Everywhere the flames of your opponent show up on the map... is another opportunity to put them out and keep the citizens in these industrial, suburban, and downtown areas... safe. Some of these areas will have more monstrous fires that require multiple hoses, while others can be simply put out with a fire extinguisher.

There are a number of scenarios to combat the fires in these areas... which deliver over 30 diverse deployment locations across 15,000 acres that resemble the Westside of North America. In some of these missions, you can easily run up and start spraying, while in others you need to break windows and push the fire back to climb inside and shut off the breakers because it's an electrical fire.

The number of scenarios increases the depth of the experience because you aren't just going from one area to the next doing the same exact thing.

Outside of the initial intro to the game... you have to drive the truck, but no need to fear... it's still served up similar to driving in other games. Things get a bit technical when it comes to actually attaching hoses and delegating tasks. Even with the tutorial, this is the bigger challenge I ran into.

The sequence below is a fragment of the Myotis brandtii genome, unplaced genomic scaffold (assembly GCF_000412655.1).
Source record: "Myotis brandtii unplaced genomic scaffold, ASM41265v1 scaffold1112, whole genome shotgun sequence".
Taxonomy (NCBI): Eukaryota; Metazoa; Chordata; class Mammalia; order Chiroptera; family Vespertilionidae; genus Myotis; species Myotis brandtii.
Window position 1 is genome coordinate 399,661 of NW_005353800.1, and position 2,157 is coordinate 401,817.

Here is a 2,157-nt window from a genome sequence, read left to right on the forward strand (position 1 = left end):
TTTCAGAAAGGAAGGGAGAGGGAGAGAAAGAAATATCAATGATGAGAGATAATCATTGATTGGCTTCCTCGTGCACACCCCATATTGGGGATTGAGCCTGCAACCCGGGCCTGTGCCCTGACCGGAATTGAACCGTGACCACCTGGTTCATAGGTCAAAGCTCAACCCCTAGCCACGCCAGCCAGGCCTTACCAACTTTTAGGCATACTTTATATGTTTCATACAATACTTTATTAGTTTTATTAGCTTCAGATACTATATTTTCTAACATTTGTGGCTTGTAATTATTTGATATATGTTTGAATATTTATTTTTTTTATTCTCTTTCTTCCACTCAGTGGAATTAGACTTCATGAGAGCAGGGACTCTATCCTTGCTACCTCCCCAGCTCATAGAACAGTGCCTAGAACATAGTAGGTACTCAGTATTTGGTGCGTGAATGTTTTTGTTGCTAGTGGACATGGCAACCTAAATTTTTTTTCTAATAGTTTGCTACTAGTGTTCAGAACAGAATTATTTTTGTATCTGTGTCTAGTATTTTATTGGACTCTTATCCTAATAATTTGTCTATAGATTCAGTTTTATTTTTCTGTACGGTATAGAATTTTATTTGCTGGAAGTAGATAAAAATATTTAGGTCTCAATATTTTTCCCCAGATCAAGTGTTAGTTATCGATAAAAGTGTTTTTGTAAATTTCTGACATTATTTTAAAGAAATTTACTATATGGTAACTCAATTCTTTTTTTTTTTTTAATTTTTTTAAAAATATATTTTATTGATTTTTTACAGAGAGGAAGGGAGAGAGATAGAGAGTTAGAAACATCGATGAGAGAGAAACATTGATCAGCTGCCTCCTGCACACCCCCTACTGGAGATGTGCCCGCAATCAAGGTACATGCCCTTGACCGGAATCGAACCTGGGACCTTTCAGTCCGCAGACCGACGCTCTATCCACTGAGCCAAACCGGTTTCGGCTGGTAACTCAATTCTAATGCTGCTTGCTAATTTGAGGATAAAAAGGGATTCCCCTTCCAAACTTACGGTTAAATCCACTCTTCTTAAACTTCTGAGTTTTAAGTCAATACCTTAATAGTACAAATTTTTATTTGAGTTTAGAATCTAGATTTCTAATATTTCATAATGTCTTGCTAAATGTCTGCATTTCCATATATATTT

Fun Factor: The fun factor in this game can vary. The fun factor went up when playing the game in multiplayer (when people were available), but going to the new locations in single-player was fun too. 

You aren't entirely alone in single-player... but delegating tasks can be a bit of a chore. I would assign a firefighter to connect a hose, and they would only connect the attack line hose and not the supply line... which can be annoying when you're racing against the clock (I was truly like... WTF?!). Taking on the different scenarios can be fun though... but when you take out the need to delegate... it's just more enjoyable because you aren't tying up those annoying loose ends that pros wouldn't drop the ball on.